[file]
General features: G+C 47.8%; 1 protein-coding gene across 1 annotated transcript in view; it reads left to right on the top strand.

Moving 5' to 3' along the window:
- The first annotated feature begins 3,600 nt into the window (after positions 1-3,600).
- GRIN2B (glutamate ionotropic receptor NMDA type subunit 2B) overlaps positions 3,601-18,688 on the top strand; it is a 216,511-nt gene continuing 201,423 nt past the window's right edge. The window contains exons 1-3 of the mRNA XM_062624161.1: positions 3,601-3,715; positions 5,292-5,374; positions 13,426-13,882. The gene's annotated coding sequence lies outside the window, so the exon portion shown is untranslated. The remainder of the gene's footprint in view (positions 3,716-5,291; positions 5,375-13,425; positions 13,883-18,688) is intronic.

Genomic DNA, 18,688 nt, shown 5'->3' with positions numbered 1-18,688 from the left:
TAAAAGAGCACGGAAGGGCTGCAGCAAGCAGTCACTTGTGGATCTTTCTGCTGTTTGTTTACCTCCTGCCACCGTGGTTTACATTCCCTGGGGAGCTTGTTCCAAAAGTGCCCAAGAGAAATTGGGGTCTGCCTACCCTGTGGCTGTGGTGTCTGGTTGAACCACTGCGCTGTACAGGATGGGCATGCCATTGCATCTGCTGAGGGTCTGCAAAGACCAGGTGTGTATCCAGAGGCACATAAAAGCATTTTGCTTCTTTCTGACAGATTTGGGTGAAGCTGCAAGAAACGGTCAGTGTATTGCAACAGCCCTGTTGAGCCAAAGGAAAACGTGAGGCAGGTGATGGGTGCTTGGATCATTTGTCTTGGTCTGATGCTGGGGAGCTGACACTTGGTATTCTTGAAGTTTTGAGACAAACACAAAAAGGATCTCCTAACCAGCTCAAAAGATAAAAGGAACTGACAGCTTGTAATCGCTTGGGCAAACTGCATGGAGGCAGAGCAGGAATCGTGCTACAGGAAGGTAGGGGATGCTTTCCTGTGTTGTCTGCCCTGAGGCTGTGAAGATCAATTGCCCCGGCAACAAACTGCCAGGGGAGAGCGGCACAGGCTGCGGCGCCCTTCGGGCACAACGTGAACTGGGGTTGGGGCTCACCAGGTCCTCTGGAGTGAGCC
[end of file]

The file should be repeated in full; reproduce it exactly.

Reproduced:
General features: G+C 47.8%; 1 protein-coding gene across 1 annotated transcript in view; it reads left to right on the top strand.

Moving 5' to 3' along the window:
- The first annotated feature begins 3,600 nt into the window (after positions 1-3,600).
- GRIN2B (glutamate ionotropic receptor NMDA type subunit 2B) overlaps positions 3,601-18,688 on the top strand; it is a 216,511-nt gene continuing 201,423 nt past the window's right edge. The window contains exons 1-3 of the mRNA XM_062624161.1: positions 3,601-3,715; positions 5,292-5,374; positions 13,426-13,882. The gene's annotated coding sequence lies outside the window, so the exon portion shown is untranslated. The remainder of the gene's footprint in view (positions 3,716-5,291; positions 5,375-13,425; positions 13,883-18,688) is intronic.

Genomic DNA, 18,688 nt, shown 5'->3' with positions numbered 1-18,688 from the left:
TAAAAGAGCACGGAAGGGCTGCAGCAAGCAGTCACTTGTGGATCTTTCTGCTGTTTGTTTACCTCCTGCCACCGTGGTTTACATTCCCTGGGGAGCTTGTTCCAAAAGTGCCCAAGAGAAATTGGGGTCTGCCTACCCTGTGGCTGTGGTGTCTGGTTGAACCACTGCGCTGTACAGGATGGGCATGCCATTGCATCTGCTGAGGGTCTGCAAAGACCAGGTGTGTATCCAGAGGCACATAAAAGCATTTTGCTTCTTTCTGACAGATTTGGGTGAAGCTGCAAGAAACGGTCAGTGTATTGCAACAGCCCTGTTGAGCCAAAGGAAAACGTGAGGCAGGTGATGGGTGCTTGGATCATTTGTCTTGGTCTGATGCTGGGGAGCTGACACTTGGTATTCTTGAAGTTTTGAGACAAACACAAAAAGGATCTCCTAACCAGCTCAAAAGATAAAAGGAACTGACAGCTTGTAATCGCTTGGGCAAACTGCATGGAGGCAGAGCAGGAATCGTGCTACAGGAAGGTAGGGGATGCTTTCCTGTGTTGTCTGCCCTGAGGCTGTGAAGATCAATTGCCCCGGCAACAAACTGCCAGGGGAGAGCGGCACAGGCTGCGGCGCCCTTCGGGCACAACGTGAACTGGGGTTGGGGCTCACCAGGTCCTCTGGAGTGAGCC